Genetic and phenotypic characterization of Grapevine vein clearing virus from wild Vitis rupestris


Grapevine vein clearing virus (GVCV), a new member of the genus Badnavirus in the family Caulimoviridae, is associated with a vein clearing and vine decline disease that severely affects grape production and berry quality in commercial vineyards in the Midwest region of the United States. In this paper, the genetic and phenotypic characteristics of GVCV-VRU1 and GVCV-VRU2, two isolates from wild Vitis rupestris grapevines in their native habitat, are described. The GVCV-VRU1 genome is 7,755 bp long while the GVCV-VRU2 genome consists of 7,725 bp, both of which are different from the genome of the GVCV-CHA isolate (7,753 bp), which was originally discovered in the grape cultivar 'Chardonel'. The nucleotide sequence identity among GVCV-VRU1, GVCV-VRU2, and GVCV-CHA ranges from 91.6 to 93.4%, and open reading frame (ORF) II is the most divergent ORF with only 83.3 to 88.5% identity. Sequence analysis of the ORF II indicated that GVCV isolates genetically similar to GVCV-VRU1 and GVCV-VRU2 also are present in commercial vineyards. Symptoms of GVCV-VRU1- or GVCV-VRU2-infected wild V. rupestris grapevine appeared initially as translucent vein clearing on young leaves and progressed to vein necrosis on mature leaves. Inoculation of GVCV-VRU1 or GVCVVRU2 by grafting onto grape cultivar Chardonel resulted in mild mottle and leaf distortion. The natural range of wild V. rupestris grapevines overlaps with commercial vineyards in the Midwestern United States. Therefore, the discovery of GVCV isolates in wild V. rupestris grapevines has important implications for epidemics and management of the GVCVassociated disease.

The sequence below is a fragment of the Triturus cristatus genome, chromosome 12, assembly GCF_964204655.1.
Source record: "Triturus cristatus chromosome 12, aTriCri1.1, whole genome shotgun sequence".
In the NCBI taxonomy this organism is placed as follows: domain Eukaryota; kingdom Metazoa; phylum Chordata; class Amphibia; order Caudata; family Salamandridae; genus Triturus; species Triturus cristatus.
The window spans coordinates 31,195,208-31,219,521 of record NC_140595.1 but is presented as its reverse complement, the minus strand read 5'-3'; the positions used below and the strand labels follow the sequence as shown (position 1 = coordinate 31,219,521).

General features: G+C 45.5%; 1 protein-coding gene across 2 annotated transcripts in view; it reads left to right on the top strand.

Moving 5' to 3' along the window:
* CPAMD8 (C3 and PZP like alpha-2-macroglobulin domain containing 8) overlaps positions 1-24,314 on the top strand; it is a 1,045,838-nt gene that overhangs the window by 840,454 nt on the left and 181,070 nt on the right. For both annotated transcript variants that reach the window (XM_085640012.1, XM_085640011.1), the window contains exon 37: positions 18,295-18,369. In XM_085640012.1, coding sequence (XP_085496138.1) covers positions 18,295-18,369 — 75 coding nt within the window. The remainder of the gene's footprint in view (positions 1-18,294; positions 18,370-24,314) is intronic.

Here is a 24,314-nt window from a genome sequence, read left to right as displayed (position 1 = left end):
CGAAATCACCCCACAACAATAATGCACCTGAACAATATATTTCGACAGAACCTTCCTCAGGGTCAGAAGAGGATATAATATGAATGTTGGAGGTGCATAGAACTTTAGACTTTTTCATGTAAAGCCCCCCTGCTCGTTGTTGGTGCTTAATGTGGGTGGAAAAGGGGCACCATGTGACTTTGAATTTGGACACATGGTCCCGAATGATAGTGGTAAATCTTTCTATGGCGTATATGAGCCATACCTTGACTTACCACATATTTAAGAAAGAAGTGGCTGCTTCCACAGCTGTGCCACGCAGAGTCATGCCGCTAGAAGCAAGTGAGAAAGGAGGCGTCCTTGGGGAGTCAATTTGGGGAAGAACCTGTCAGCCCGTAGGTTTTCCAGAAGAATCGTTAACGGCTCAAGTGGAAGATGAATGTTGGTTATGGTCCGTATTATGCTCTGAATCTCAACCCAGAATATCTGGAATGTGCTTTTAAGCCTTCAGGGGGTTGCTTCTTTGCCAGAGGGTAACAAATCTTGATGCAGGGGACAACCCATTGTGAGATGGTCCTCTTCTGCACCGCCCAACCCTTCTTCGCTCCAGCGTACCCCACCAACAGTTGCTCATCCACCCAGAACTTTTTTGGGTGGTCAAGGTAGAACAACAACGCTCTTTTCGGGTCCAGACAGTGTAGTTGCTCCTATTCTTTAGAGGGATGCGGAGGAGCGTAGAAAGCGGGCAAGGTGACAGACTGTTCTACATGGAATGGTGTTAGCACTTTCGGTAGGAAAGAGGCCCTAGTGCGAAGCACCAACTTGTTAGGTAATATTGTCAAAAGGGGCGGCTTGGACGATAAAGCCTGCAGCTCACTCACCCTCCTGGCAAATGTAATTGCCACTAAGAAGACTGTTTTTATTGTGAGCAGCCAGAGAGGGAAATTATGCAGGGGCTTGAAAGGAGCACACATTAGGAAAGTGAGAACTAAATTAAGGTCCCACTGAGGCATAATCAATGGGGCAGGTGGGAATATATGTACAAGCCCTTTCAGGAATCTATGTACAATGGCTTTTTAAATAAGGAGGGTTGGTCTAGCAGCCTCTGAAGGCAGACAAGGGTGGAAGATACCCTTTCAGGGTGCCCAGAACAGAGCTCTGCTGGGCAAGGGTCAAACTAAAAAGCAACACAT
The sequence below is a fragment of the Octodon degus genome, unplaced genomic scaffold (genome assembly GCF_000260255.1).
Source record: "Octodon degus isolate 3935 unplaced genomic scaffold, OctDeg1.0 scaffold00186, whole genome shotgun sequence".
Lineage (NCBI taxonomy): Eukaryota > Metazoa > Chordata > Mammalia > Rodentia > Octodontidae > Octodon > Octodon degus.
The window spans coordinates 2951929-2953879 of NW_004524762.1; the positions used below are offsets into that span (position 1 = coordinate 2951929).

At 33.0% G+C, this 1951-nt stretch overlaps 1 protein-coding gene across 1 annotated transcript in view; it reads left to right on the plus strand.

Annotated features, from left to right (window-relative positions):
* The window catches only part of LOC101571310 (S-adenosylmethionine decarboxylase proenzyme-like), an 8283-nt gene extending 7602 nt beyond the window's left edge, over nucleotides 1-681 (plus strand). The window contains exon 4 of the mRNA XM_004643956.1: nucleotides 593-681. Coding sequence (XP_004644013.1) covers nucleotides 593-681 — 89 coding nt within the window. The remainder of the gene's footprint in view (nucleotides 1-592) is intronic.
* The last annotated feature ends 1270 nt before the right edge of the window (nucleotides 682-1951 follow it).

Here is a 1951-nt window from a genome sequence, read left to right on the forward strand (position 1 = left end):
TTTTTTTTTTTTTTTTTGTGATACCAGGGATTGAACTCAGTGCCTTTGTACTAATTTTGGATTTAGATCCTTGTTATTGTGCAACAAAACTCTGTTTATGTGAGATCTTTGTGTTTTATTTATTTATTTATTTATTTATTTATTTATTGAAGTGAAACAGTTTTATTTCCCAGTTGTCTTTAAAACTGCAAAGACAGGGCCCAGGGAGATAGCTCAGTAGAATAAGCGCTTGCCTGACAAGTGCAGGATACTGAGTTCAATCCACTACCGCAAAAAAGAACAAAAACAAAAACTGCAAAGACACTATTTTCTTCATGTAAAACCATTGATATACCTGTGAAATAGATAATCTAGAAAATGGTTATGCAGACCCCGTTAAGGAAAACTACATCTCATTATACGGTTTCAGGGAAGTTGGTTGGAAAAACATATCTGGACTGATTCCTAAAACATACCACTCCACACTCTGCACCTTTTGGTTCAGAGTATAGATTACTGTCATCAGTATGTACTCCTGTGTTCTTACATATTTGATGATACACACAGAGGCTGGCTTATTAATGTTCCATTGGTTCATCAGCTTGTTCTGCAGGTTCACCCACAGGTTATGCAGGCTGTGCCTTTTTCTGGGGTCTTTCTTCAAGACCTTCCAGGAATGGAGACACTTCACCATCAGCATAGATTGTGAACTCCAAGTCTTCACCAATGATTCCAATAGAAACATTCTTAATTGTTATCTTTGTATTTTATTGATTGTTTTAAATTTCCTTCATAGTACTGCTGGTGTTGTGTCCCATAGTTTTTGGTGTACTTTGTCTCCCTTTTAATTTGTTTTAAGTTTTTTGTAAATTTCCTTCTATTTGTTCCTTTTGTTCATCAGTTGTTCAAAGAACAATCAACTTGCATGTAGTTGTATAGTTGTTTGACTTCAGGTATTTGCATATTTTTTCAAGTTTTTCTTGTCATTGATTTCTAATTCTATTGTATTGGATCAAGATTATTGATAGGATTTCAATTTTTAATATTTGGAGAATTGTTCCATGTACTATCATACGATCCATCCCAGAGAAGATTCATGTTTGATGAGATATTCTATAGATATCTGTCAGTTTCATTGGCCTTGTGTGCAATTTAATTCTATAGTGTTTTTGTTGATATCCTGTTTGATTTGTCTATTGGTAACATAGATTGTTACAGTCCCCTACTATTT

Environmental Plant Science and Natural Resources

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